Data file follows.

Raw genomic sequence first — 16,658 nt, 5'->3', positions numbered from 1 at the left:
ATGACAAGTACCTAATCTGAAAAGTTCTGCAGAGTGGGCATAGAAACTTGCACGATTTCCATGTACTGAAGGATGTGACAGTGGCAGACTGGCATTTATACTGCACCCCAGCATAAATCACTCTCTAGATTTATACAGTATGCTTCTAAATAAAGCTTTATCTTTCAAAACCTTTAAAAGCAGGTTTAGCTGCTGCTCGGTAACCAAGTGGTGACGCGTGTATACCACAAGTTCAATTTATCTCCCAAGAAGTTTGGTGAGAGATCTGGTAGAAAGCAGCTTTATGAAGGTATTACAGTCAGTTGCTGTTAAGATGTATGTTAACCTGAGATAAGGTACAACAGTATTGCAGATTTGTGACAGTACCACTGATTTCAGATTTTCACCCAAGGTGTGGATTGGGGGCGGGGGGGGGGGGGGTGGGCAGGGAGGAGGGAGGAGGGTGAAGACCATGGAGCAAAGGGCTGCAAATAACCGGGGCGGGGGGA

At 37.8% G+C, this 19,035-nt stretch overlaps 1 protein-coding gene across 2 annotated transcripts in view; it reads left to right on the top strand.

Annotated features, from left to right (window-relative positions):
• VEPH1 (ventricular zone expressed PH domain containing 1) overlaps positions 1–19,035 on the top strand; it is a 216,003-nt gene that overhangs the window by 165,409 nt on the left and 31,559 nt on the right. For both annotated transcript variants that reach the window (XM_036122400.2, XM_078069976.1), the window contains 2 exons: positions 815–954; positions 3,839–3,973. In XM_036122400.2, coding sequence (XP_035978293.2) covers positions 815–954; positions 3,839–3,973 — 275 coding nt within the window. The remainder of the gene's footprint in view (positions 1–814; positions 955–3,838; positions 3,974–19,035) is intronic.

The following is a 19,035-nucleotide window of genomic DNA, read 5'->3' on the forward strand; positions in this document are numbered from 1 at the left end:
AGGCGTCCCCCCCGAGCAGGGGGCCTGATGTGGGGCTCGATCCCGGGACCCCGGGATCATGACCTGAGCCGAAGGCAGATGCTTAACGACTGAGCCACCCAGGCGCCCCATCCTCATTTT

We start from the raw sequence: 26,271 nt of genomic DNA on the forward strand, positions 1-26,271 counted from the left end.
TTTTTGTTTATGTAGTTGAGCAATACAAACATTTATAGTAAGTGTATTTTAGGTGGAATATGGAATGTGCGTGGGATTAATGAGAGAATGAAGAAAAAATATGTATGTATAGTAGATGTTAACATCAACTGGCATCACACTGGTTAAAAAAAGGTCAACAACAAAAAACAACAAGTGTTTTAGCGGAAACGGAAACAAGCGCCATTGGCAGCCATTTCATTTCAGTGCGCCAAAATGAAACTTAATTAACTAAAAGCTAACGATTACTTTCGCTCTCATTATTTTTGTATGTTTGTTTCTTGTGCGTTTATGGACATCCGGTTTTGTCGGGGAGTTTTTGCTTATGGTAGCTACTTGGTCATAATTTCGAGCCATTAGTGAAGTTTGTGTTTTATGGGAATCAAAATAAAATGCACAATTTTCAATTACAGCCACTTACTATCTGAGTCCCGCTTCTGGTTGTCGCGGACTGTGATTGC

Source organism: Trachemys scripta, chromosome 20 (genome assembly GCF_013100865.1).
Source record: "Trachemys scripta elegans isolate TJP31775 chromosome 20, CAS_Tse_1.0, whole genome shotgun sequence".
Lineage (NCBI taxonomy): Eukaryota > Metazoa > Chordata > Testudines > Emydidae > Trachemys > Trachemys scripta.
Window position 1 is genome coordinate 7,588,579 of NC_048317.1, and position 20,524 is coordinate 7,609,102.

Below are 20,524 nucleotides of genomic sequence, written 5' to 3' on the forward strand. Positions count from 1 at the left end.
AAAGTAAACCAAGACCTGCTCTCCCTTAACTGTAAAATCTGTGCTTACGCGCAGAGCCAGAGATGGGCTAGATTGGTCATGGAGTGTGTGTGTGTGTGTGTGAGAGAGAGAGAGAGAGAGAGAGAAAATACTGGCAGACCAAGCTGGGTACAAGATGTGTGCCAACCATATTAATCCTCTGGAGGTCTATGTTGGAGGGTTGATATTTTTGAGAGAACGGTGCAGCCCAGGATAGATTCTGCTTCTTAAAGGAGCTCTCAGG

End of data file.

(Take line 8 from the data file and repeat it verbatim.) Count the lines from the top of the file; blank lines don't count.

We start from the raw sequence: 26,271 nt of genomic DNA on the forward strand, positions 1-26,271 counted from the left end.